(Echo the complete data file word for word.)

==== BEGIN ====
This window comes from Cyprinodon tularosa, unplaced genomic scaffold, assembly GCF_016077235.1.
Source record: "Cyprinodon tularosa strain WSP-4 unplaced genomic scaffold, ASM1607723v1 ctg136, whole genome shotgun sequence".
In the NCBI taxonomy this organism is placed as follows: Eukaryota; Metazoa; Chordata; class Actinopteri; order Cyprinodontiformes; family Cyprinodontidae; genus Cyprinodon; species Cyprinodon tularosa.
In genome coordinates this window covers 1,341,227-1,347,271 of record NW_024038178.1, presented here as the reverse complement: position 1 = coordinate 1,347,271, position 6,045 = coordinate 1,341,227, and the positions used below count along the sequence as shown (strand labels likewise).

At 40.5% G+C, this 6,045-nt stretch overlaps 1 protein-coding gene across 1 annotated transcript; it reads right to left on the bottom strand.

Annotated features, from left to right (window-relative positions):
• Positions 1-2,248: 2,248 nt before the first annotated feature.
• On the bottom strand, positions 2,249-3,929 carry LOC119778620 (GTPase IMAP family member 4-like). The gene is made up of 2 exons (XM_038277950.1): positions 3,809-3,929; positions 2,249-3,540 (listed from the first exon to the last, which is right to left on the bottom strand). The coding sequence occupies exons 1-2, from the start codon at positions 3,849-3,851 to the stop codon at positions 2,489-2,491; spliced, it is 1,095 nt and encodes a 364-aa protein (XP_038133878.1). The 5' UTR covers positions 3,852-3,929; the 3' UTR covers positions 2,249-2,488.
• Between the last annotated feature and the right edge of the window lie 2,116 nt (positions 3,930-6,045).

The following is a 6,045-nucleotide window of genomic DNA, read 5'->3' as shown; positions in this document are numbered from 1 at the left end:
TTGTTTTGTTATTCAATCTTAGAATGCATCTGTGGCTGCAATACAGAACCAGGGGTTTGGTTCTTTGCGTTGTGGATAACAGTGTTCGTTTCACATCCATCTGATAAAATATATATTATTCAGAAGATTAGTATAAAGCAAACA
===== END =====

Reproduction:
This window comes from Cyprinodon tularosa, unplaced genomic scaffold, assembly GCF_016077235.1.
Source record: "Cyprinodon tularosa strain WSP-4 unplaced genomic scaffold, ASM1607723v1 ctg136, whole genome shotgun sequence".
In the NCBI taxonomy this organism is placed as follows: Eukaryota; Metazoa; Chordata; class Actinopteri; order Cyprinodontiformes; family Cyprinodontidae; genus Cyprinodon; species Cyprinodon tularosa.
In genome coordinates this window covers 1,341,227-1,347,271 of record NW_024038178.1, presented here as the reverse complement: position 1 = coordinate 1,347,271, position 6,045 = coordinate 1,341,227, and the positions used below count along the sequence as shown (strand labels likewise).

At 40.5% G+C, this 6,045-nt stretch overlaps 1 protein-coding gene across 1 annotated transcript; it reads right to left on the bottom strand.

Annotated features, from left to right (window-relative positions):
• Positions 1-2,248: 2,248 nt before the first annotated feature.
• On the bottom strand, positions 2,249-3,929 carry LOC119778620 (GTPase IMAP family member 4-like). The gene is made up of 2 exons (XM_038277950.1): positions 3,809-3,929; positions 2,249-3,540 (listed from the first exon to the last, which is right to left on the bottom strand). The coding sequence occupies exons 1-2, from the start codon at positions 3,849-3,851 to the stop codon at positions 2,489-2,491; spliced, it is 1,095 nt and encodes a 364-aa protein (XP_038133878.1). The 5' UTR covers positions 3,852-3,929; the 3' UTR covers positions 2,249-2,488.
• Between the last annotated feature and the right edge of the window lie 2,116 nt (positions 3,930-6,045).

The following is a 6,045-nucleotide window of genomic DNA, read 5'->3' as shown; positions in this document are numbered from 1 at the left end:
TTGTTTTGTTATTCAATCTTAGAATGCATCTGTGGCTGCAATACAGAACCAGGGGTTTGGTTCTTTGCGTTGTGGATAACAGTGTTCGTTTCACATCCATCTGATAAAATATATATTATTCAGAAGATTAGTATAAAGCAAACA